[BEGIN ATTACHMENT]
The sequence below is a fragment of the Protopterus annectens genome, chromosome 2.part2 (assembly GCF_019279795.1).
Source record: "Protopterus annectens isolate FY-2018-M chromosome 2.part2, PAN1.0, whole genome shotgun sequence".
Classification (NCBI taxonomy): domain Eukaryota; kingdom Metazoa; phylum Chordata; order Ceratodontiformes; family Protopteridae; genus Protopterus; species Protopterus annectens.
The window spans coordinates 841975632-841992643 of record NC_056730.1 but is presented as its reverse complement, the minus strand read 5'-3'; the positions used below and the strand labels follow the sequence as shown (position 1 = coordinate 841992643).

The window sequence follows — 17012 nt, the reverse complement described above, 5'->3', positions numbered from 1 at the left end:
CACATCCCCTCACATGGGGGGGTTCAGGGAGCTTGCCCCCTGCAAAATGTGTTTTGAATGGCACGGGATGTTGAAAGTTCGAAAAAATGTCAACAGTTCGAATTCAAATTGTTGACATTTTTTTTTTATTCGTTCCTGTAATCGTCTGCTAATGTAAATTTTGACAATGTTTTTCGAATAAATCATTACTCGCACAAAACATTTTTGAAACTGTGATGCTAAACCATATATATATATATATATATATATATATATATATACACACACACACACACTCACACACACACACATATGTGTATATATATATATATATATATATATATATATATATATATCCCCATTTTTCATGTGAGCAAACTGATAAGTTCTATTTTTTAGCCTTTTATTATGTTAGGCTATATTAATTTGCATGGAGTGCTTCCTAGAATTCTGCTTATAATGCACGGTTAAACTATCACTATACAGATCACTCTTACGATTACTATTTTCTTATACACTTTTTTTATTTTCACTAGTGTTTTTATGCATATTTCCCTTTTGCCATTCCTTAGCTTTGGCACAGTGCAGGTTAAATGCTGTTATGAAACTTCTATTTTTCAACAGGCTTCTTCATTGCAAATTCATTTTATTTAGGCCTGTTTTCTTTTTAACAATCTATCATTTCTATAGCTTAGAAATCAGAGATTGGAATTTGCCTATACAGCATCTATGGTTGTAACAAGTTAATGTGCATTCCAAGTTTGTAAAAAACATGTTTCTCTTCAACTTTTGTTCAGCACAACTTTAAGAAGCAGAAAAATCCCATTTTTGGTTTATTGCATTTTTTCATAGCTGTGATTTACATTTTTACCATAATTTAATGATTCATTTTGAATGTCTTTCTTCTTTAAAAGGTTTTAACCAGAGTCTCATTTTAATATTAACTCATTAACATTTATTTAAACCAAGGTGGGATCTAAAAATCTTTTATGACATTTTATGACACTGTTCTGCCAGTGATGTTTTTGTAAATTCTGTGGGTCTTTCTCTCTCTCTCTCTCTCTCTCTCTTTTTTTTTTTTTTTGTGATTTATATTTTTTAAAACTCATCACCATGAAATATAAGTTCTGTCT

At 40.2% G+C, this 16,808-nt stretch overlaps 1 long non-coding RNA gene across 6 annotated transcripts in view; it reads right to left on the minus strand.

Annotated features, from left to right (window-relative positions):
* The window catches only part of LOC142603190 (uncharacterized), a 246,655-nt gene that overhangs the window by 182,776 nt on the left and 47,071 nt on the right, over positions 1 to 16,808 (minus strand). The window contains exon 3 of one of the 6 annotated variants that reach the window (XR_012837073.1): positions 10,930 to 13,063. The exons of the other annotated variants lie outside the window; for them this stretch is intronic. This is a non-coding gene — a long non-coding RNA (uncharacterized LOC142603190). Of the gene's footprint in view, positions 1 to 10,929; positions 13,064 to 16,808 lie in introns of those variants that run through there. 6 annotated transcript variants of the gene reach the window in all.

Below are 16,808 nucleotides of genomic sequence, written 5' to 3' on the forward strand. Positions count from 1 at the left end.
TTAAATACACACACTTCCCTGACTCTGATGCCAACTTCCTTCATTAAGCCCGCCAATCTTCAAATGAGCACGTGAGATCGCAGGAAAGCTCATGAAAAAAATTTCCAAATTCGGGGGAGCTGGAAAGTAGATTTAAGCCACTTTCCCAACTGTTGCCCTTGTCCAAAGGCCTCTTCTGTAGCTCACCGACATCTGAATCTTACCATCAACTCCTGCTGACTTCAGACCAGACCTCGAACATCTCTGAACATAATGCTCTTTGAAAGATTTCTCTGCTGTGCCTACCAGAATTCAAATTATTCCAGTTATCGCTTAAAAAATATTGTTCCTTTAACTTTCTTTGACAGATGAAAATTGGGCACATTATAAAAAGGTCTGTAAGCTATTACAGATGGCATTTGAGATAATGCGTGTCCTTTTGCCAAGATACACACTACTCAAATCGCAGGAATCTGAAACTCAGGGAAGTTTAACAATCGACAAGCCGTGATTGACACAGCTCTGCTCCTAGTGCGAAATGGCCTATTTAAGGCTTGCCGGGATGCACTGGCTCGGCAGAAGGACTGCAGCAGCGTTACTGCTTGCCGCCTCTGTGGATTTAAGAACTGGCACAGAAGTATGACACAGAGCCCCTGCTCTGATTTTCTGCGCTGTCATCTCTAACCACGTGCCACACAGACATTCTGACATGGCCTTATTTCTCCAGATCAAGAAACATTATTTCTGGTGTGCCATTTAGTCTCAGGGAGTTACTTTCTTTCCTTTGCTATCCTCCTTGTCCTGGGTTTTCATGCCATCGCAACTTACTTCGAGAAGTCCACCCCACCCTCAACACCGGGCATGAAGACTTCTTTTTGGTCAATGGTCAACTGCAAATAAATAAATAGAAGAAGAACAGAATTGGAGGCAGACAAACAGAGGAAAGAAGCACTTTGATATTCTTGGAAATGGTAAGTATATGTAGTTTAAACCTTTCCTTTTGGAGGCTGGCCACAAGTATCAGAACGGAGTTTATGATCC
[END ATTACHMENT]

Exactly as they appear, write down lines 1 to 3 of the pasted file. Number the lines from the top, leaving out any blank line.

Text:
The sequence below is a fragment of the Protopterus annectens genome, chromosome 2.part2 (assembly GCF_019279795.1).
Source record: "Protopterus annectens isolate FY-2018-M chromosome 2.part2, PAN1.0, whole genome shotgun sequence".
Classification (NCBI taxonomy): domain Eukaryota; kingdom Metazoa; phylum Chordata; order Ceratodontiformes; family Protopteridae; genus Protopterus; species Protopterus annectens.